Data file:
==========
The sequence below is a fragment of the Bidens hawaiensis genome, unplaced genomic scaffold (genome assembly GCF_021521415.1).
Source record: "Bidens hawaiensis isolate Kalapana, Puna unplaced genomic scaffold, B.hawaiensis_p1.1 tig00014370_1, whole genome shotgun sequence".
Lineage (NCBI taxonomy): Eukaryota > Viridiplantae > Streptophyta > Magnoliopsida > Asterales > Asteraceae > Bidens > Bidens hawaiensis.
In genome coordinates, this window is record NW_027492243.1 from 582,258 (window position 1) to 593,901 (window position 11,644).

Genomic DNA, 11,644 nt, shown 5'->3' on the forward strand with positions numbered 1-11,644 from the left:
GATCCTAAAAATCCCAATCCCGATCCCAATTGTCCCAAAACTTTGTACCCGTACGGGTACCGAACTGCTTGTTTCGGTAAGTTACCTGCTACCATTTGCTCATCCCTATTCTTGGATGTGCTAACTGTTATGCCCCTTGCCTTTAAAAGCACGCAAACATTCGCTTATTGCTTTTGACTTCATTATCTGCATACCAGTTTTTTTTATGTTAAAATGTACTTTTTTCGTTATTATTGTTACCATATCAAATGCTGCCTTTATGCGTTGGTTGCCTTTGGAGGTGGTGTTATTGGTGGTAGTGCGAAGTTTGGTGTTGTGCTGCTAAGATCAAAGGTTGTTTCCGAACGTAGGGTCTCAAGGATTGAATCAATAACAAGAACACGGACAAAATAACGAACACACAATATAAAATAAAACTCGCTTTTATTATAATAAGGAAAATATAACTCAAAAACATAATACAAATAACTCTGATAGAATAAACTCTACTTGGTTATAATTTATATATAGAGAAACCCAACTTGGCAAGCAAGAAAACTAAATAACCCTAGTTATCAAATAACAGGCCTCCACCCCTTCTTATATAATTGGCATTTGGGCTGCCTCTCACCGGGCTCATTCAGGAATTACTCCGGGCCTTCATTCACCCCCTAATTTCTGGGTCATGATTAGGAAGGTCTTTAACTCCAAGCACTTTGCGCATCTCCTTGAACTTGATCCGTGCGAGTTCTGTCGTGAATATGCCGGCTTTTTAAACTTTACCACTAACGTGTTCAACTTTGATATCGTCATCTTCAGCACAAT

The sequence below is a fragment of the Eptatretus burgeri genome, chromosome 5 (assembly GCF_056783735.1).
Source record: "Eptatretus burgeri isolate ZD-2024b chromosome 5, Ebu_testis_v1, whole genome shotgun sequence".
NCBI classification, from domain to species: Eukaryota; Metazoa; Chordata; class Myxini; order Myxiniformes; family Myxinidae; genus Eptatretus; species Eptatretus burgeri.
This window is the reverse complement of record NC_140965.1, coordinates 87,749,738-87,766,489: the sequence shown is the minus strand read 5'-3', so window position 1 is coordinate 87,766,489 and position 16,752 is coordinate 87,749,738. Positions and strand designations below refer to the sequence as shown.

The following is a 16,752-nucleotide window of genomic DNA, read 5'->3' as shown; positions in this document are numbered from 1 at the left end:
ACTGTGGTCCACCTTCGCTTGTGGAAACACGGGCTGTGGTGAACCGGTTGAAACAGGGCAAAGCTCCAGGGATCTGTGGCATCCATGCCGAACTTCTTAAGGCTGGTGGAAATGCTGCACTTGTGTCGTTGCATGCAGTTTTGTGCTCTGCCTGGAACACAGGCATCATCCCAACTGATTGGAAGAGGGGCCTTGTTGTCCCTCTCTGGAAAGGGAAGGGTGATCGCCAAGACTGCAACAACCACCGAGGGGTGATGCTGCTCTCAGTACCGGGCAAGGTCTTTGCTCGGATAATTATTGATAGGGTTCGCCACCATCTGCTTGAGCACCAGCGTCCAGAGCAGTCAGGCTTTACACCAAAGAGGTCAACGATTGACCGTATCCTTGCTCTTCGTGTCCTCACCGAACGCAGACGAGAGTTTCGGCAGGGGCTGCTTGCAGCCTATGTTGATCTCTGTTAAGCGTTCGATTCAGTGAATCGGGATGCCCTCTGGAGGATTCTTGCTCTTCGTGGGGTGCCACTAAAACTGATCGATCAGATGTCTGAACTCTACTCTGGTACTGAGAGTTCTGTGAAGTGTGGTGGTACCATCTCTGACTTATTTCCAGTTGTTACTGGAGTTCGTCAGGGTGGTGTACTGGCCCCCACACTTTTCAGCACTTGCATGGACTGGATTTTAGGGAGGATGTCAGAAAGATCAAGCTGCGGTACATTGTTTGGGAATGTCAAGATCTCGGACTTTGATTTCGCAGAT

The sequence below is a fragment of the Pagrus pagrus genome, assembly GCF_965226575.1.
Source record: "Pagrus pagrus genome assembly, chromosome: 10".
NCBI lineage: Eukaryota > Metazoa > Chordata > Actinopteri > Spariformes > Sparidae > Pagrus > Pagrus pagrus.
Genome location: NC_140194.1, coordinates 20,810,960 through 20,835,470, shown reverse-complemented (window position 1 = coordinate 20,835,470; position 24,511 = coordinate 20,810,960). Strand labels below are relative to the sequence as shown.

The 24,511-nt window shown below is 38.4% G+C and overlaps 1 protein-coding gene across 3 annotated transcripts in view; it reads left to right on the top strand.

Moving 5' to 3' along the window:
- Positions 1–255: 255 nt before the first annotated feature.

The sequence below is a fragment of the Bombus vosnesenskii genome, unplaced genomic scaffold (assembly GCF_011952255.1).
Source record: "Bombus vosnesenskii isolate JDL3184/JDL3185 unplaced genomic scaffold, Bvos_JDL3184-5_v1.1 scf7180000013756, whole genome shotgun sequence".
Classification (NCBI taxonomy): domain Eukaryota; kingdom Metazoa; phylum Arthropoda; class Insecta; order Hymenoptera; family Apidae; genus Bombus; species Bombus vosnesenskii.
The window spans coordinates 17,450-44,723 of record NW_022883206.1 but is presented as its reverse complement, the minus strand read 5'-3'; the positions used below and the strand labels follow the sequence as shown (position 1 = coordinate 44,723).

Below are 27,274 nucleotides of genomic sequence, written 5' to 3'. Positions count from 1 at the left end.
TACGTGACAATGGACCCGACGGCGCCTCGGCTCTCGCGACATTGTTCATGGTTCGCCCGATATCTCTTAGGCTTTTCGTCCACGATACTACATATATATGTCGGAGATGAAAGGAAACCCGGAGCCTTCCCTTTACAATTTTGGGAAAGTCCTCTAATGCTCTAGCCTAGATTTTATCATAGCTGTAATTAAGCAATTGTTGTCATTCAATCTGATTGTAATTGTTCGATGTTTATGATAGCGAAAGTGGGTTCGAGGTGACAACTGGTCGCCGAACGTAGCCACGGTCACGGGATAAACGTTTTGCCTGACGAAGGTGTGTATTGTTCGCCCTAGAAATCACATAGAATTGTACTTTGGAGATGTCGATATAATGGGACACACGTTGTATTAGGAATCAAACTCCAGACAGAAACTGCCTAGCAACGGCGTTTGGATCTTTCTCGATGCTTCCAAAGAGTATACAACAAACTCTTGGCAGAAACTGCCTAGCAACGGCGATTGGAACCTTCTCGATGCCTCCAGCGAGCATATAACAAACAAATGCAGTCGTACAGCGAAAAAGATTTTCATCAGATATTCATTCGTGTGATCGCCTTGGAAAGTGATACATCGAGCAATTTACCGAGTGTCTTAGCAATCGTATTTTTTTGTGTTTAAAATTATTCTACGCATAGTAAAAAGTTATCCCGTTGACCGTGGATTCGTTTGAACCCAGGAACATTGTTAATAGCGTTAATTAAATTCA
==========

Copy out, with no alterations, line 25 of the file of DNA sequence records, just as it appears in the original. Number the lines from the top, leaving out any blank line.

TACGTGACAATGGACCCGACGGCGCCTCGGCTCTCGCGACATTGTTCATGGTTCGCCCGATATCTCTTAGGCTTTTCGTCCACGATACTACATATATATGTCGGAGATGAAAGGAAACCCGGAGCCTTCCCTTTACAATTTTGGGAAAGTCCTCTAATGCTCTAGCCTAGATTTTATCATAGCTGTAATTAAGCAATTGTTGTCATTCAATCTGATTGTAATTGTTCGATGTTTATGATAGCGAAAGTGGGTTCGAGGTGACAACTGGTCGCCGAACGTAGCCACGGTCACGGGATAAACGTTTTGCCTGACGAAGGTGTGTATTGTTCGCCCTAGAAATCACATAGAATTGTACTTTGGAGATGTCGATATAATGGGACACACGTTGTATTAGGAATCAAACTCCAGACAGAAACTGCCTAGCAACGGCGTTTGGATCTTTCTCGATGCTTCCAAAGAGTATACAACAAACTCTTGGCAGAAACTGCCTAGCAACGGCGATTGGAACCTTCTCGATGCCTCCAGCGAGCATATAACAAACAAATGCAGTCGTACAGCGAAAAAGATTTTCATCAGATATTCATTCGTGTGATCGCCTTGGAAAGTGATACATCGAGCAATTTACCGAGTGTCTTAGCAATCGTATTTTTTTGTGTTTAAAATTATTCTACGCATAGTAAAAAGTTATCCCGTTGACCGTGGATTCGTTTGAACCCAGGAACATTGTTAATAGCGTTAATTAAATTCA